According to the 2016 National Statistical Office’s “Cause of Death Statistics for 2015”, the number of deaths due to alcoholrelated illnesses increased by 5.8% year-over-year to 4,746, with a mortality rate of 9.3 per 100,000. In particular, 3,748 (82.4%) deaths from alcoholic liver disease were detected in 3,355 men and 393 women, suggesting that alcoholic liver disease is the most important cause of alcohol-related death. Male death rates were 6.8 times higher than those of females, and increase of alcohol-related deaths was started at the age of 40 and peaked in the 50s [31]. From 1989 to 2006, two Korean university hospitals investigated mortality in 442 patients with alcohol dependence who were discharged from those hospitals. In December 2009, 127 people (29%) had died [32]. The mortality rate was 6.7 times higher than that of the general sex- and age-matched population; the mean age of the patients was 48.8 years. By sex, the mortality rate was 7.1 times higher in men and 2.6 times higher in women than the general population. The most common cause of death was alcoholic liver disease. In particular, patients admitted to the hospital several times for alcohol dependence with low blood albumin or high bilirubin levels had a significantly higher mortality rate [32].

Rapid increase in insurance claims related to alcoholic liver disease

Estimating the social costs of alcoholic liver disease is difficult because many patients with alcoholic liver disease are excluded from society and even from their own families. These patients do not receive the proper treatment for liver disease or rehabilitation to achieve abstinence. It is difficult to determine the exact burden of alcoholic liver disease on medical or non-medical costs. According to a 2009 survey by the Korea Institute for Health and Social Affairs, the social cost of smoking is 5,639.6 billion won a year, while the social cost of drinking is 18.9 trillion won, three time greater than that of smoking [33]. According to the data of the recent Health Insurance Review Assessment Institute, the number of claims for alcoholic liver disease (K70) declined (-12.3%) from 2012 to 2016 (approximately 147,000 in 2012 to 129,000 in 2016); however, total medical expenses increased by approximately 18.4 billion won (approximately 27.4%) over the five years from 61 billion won in 2012 to 85 billion won in 2016. The number of patients with alcoholic disease has decreased in 3 years, but the cost of medical care has been rising [34].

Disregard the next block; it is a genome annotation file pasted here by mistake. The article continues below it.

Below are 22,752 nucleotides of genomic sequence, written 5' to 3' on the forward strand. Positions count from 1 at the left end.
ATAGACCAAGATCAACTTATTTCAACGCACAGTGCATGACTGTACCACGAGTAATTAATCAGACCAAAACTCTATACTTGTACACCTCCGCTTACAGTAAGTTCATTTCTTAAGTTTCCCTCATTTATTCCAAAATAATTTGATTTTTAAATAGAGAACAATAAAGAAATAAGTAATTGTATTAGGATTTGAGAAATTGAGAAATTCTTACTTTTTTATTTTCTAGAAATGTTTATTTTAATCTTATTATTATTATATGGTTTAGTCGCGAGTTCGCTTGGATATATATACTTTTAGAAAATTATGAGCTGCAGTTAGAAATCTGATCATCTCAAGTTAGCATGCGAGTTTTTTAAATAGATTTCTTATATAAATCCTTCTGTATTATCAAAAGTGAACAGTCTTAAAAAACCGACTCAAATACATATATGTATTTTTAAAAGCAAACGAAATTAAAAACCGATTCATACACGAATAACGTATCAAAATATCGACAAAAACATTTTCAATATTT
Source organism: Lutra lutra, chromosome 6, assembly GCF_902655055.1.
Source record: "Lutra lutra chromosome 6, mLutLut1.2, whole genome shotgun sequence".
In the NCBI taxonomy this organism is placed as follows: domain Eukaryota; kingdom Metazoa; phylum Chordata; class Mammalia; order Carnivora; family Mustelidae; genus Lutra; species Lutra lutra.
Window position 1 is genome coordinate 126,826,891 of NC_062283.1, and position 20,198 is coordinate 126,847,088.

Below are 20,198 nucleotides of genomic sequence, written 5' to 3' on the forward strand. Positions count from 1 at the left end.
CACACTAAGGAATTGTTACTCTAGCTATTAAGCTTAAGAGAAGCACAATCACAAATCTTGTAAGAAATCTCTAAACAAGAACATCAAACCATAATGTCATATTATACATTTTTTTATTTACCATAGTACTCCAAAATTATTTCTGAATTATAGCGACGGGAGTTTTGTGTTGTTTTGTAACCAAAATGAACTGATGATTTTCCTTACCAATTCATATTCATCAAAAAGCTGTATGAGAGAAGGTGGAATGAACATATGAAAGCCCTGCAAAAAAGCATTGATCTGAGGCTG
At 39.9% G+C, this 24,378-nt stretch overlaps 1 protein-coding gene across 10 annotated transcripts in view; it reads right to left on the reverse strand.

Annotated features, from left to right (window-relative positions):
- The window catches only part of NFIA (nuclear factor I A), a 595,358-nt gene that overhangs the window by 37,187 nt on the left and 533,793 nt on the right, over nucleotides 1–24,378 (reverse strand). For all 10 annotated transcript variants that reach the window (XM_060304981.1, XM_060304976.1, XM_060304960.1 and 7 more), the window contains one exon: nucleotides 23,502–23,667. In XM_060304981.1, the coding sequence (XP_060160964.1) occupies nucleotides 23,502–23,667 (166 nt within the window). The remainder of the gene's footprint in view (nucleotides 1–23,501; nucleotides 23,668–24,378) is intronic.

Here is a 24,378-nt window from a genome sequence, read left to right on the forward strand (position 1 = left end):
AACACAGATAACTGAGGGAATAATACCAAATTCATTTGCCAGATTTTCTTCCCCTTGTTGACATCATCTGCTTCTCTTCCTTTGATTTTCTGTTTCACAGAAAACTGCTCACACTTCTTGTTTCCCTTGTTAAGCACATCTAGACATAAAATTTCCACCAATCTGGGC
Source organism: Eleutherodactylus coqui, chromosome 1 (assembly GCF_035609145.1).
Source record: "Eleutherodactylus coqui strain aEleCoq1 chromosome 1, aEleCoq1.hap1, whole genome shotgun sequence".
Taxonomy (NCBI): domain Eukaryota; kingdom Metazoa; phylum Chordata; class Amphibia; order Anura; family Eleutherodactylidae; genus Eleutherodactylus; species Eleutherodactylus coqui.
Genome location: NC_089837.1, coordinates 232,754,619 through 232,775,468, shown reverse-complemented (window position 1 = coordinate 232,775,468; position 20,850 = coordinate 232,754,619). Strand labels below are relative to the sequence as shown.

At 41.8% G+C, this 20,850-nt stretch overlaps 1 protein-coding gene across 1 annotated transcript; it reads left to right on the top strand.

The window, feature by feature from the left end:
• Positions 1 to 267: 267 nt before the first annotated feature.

Alcoholic liver disease is more common in middle-aged men in their 40s and 50s who are socially and economically active. This is mainly attributed to the fact that men who work have a greater number of drinks compared to women [34]. Thus, the socioeconomic burden of alcoholic liver disease in socially functioning middle-aged men is significant.


Outline of alcoholic liver disease

Alcohol is a major cause of liver disease

Alcohol is one of the most common causes of liver disease along with viral hepatitis. Although there are no national statistics to date, alcoholic liver disease is estimated to account for 13-14.5% of the total number of liver diseases in Korea [11,35].
Alcoholic liver disease is historically classified into the following three types: alcoholic fatty liver disease, alcoholic hepatitis, and alcoholic cirrhosis. Alcoholic fatty liver disease is a condition in which the liver is infiltrated by fat, while alcoholic hepatitis is a condition in which fatty liver is persistent, accompanied by inflammation and necrosis of the hepatocytes [35]. In alcoholic cirrhosis, severe fibrosis and regeneration nodule are formed and the surface of the liver becomes rough.

Risk factors of alcoholic liver disease

Alcohol plays the most important role in the mechanism of alcoholic liver disease development. However, alcoholic liver disease does not occur in everyone who consumes alcohol. In other words, genetic factors (genetic polymorphism of alcohol metabolizing enzymes and genetic susceptibility of alcoholic liver damage) and environmental factors (gender, nutritional status, accompanying liver disease, etc.) are involved in the development of alcoholic liver disease [36]. It is not fully understood how these factors affect the occurrence and progression of alcoholic liver disease. The minimum intake of alcohol that causes alcoholic liver disease is approximately 40 to 80 grams per day for at least one year but can occur at lower doses in women or people with chronic hepatitis C [37-39]. Although there is no absolute criteria of the amount of alcohol that causes alcoholic liver disease, the KASL Alcoholic Liver Disease Clinical Practice Guidelines suggest that a daily average alcohol intake exceeding 40 g for men and 20 g for women is a criterion to diagnose alcoholic liver disease [18].

Alcohol also causes various diseases other than liver disease

In addition to liver disease, diseases caused by excessive alcohol consumption include dementia, encephalopathy, dilated cardiomyopathy, pancreatitis and fetal malformation.